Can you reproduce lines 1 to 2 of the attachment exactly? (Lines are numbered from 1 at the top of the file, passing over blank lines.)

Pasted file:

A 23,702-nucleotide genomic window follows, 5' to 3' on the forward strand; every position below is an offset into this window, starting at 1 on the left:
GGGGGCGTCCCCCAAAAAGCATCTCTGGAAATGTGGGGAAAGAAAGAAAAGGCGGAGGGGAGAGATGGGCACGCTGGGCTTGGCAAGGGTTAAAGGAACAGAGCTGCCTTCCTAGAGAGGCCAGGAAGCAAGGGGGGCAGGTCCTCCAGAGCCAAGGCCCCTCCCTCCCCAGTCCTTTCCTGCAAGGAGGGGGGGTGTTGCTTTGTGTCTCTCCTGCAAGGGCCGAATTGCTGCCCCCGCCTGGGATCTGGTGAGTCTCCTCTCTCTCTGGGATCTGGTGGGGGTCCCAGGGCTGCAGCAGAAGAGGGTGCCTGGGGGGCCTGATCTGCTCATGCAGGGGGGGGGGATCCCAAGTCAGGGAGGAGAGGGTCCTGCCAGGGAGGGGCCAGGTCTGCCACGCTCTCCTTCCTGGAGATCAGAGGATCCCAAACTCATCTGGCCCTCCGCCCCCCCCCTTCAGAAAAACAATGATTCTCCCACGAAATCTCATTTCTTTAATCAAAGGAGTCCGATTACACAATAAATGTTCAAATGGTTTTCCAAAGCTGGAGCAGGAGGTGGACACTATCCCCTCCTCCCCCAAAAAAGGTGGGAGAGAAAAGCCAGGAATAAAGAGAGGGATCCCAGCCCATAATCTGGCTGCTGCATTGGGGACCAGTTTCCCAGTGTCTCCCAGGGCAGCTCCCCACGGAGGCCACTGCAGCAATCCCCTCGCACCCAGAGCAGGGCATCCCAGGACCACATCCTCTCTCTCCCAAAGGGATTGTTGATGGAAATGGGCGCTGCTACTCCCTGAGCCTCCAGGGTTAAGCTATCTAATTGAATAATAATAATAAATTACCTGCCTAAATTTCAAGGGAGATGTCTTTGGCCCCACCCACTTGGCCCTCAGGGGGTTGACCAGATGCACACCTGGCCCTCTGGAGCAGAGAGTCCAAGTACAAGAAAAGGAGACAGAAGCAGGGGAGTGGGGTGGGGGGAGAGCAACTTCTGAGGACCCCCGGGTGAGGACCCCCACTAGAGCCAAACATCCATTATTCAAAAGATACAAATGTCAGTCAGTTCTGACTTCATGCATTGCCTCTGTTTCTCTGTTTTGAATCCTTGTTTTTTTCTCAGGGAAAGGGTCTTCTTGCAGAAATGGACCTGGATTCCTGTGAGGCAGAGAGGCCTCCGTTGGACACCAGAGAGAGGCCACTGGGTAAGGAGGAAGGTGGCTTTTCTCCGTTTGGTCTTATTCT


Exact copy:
A 23,702-nucleotide genomic window follows, 5' to 3' on the forward strand; every position below is an offset into this window, starting at 1 on the left:
GGGGGCGTCCCCCAAAAAGCATCTCTGGAAATGTGGGGAAAGAAAGAAAAGGCGGAGGGGAGAGATGGGCACGCTGGGCTTGGCAAGGGTTAAAGGAACAGAGCTGCCTTCCTAGAGAGGCCAGGAAGCAAGGGGGGCAGGTCCTCCAGAGCCAAGGCCCCTCCCTCCCCAGTCCTTTCCTGCAAGGAGGGGGGGTGTTGCTTTGTGTCTCTCCTGCAAGGGCCGAATTGCTGCCCCCGCCTGGGATCTGGTGAGTCTCCTCTCTCTCTGGGATCTGGTGGGGGTCCCAGGGCTGCAGCAGAAGAGGGTGCCTGGGGGGCCTGATCTGCTCATGCAGGGGGGGGGGATCCCAAGTCAGGGAGGAGAGGGTCCTGCCAGGGAGGGGCCAGGTCTGCCACGCTCTCCTTCCTGGAGATCAGAGGATCCCAAACTCATCTGGCCCTCCGCCCCCCCCCTTCAGAAAAACAATGATTCTCCCACGAAATCTCATTTCTTTAATCAAAGGAGTCCGATTACACAATAAATGTTCAAATGGTTTTCCAAAGCTGGAGCAGGAGGTGGACACTATCCCCTCCTCCCCCAAAAAAGGTGGGAGAGAAAAGCCAGGAATAAAGAGAGGGATCCCAGCCCATAATCTGGCTGCTGCATTGGGGACCAGTTTCCCAGTGTCTCCCAGGGCAGCTCCCCACGGAGGCCACTGCAGCAATCCCCTCGCACCCAGAGCAGGGCATCCCAGGACCACATCCTCTCTCTCCCAAAGGGATTGTTGATGGAAATGGGCGCTGCTACTCCCTGAGCCTCCAGGGTTAAGCTATCTAATTGAATAATAATAATAAATTACCTGCCTAAATTTCAAGGGAGATGTCTTTGGCCCCACCCACTTGGCCCTCAGGGGGTTGACCAGATGCACACCTGGCCCTCTGGAGCAGAGAGTCCAAGTACAAGAAAAGGAGACAGAAGCAGGGGAGTGGGGTGGGGGGAGAGCAACTTCTGAGGACCCCCGGGTGAGGACCCCCACTAGAGCCAAACATCCATTATTCAAAAGATACAAATGTCAGTCAGTTCTGACTTCATGCATTGCCTCTGTTTCTCTGTTTTGAATCCTTGTTTTTTTCTCAGGGAAAGGGTCTTCTTGCAGAAATGGACCTGGATTCCTGTGAGGCAGAGAGGCCTCCGTTGGACACCAGAGAGAGGCCACTGGGTAAGGAGGAAGGTGGCTTTTCTCCGTTTGGTCTTATTCT